Of course, whenever something evolves there are elements that leave a rather disgruntling hole. After all, human beings are creatures of habit, and change often signals a passing of the guard from one generation to the next. Perhaps one of the biggest questions regarding the Dalton formula is, are the more grounded characters as memorable as days gone by? They’re certainly less caricaturistic, but for me they’re no less befitting of a spy franchise, and the likes of Sanchez are more developed and intriguing than most. Even a young Benicio del Toro, afforded little screen time as our antagonist’s bright-eyed henchman, is instantly unforgettable. The cast may not be as grandiose or as colourful as we were perhaps used to, but they remain larger-than-life personalities who possess an air of reality which allows the movie added credence, offering a first glimpse of what the evolving franchise would become post-Brosnan.
James Bond: [Pam kisses Bond] Why don’t you wait until you’re asked?
Pam Bouvier: Why don’t you ask me?
Davi is prudently monstrous as the no-nonsense Sanchez, a ruthless narcissist who doesn’t take too kindly to betrayal. This is punctuated by the grisly fate of Anthony Zerbe’s Milton Krest, a suitably treacherous underling who defies his boss’s ethos of loyalty over money and plays victim to the movie’s most infamous scene. The prerequisite Bond girls are also quietly spectacular. Carey Lowell’s ex-Army pilot is a strong-willed, natural beauty, and the sight of her and the lovelorn Lupe Lamora feuding over 007 is a welcome reminder of our hero’s charms in the face of so much retribution. Lamora is an oppressed figure of unrestricted beauty and Bond is the indomitable force who sets her free, though unlike previous damsels she proves herself a resourceful personality. In Licence to Kill, both women stand tall next to a commanding male presence.
Just as important to the Bond package are those titular themes synonymous with the series, and Licence to Kill is blessed with another memorable effort in Gladys Knight’s soulful title song. For years the series relied on spectacular, big band artists before testing the new wave waters during the late 1980s. Tracks such as Duran Duran’s A View to a Kill and Ah-Ha’s The Living Daylights successfully tweaked Bond’s commercial package for a new generation of fans, proving two of the most unique and memorable tracks in the series. Admittedly, Licence to Kill isn’t quite as significant; in fact, many fans of the series prefer Patti LaBelle’s end credits ballad If You Asked Me To. With Licence to Kill, Knight reverts back to early tradition somewhat, and Bond themes are generally more befitting of a woman’s touch. It may lack the sheer audacity of someone like Shirley Bassey, subdued by the kind of studio production that is very much of its era, but Knight’s soulful flourish feels both modern and vintage, embracing the contemporary by adding a touch of the traditional.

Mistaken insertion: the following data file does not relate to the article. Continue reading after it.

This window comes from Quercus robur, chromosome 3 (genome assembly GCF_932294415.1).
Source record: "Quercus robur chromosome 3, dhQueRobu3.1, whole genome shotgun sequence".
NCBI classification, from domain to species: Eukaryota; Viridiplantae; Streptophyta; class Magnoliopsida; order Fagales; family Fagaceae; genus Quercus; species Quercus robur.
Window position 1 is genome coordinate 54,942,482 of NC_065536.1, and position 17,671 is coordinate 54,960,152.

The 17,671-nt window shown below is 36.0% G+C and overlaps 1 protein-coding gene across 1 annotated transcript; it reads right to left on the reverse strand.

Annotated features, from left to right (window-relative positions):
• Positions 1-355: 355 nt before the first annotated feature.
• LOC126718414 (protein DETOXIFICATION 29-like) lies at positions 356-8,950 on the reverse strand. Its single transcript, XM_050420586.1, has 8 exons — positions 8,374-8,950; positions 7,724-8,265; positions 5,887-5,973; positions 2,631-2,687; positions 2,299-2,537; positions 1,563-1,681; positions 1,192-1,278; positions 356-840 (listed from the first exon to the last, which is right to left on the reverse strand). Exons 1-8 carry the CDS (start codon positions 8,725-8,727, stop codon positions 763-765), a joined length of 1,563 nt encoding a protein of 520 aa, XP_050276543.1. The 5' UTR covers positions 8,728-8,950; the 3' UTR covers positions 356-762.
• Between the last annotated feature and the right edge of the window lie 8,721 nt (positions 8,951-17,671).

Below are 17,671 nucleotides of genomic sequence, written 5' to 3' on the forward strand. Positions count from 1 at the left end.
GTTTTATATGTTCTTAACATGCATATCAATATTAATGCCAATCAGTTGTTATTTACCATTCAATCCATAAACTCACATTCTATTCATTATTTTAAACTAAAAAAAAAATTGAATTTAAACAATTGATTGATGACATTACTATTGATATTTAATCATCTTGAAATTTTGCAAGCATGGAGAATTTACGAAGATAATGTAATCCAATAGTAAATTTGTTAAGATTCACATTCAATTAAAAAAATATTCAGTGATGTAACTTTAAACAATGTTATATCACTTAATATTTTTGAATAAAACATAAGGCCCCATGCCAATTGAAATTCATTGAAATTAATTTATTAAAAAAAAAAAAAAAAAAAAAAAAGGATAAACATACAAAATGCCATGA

In a way, that’s how I view Dalton. This was an actor who embraced one of cinema’s most iconic characters at a time when his stock had fallen to levels never before witnessed, an outsider tasked with updating Bond to meet the sophisticated trends of modern action cinema. Ultimately, he came and he went, but he acted as a valuable conduit for an evolving formula, a thankless task performed with the kind of calculated panache that warranted a much longer tenure. Dalton came close to starring in ‘Bond 17‘, which was at a pretty advanced stage before legal disputes involving MGM/UA put the series on hiatus until 1995, by which time Brosnan had been passed the Walther PPK and Dalton had moved on to other pastures.
Whether a longer tenure would have been beneficial is anyone’s guess. A bad screenplay is enough to draw the curtain on any Bond — just ask Pierce Brosnan — and a third instalment may have been enough to sully Dalton’s perfect record. In a sense, such a short tenure may actually have worked in the actor’s favour. It’s better to burn out than to fade away, and for a very brief period Dalton burned brighter than most would give him credit for, giving us a Bond of great authenticity who was ultimately ahead of his time. Ian Fleming would have been proud.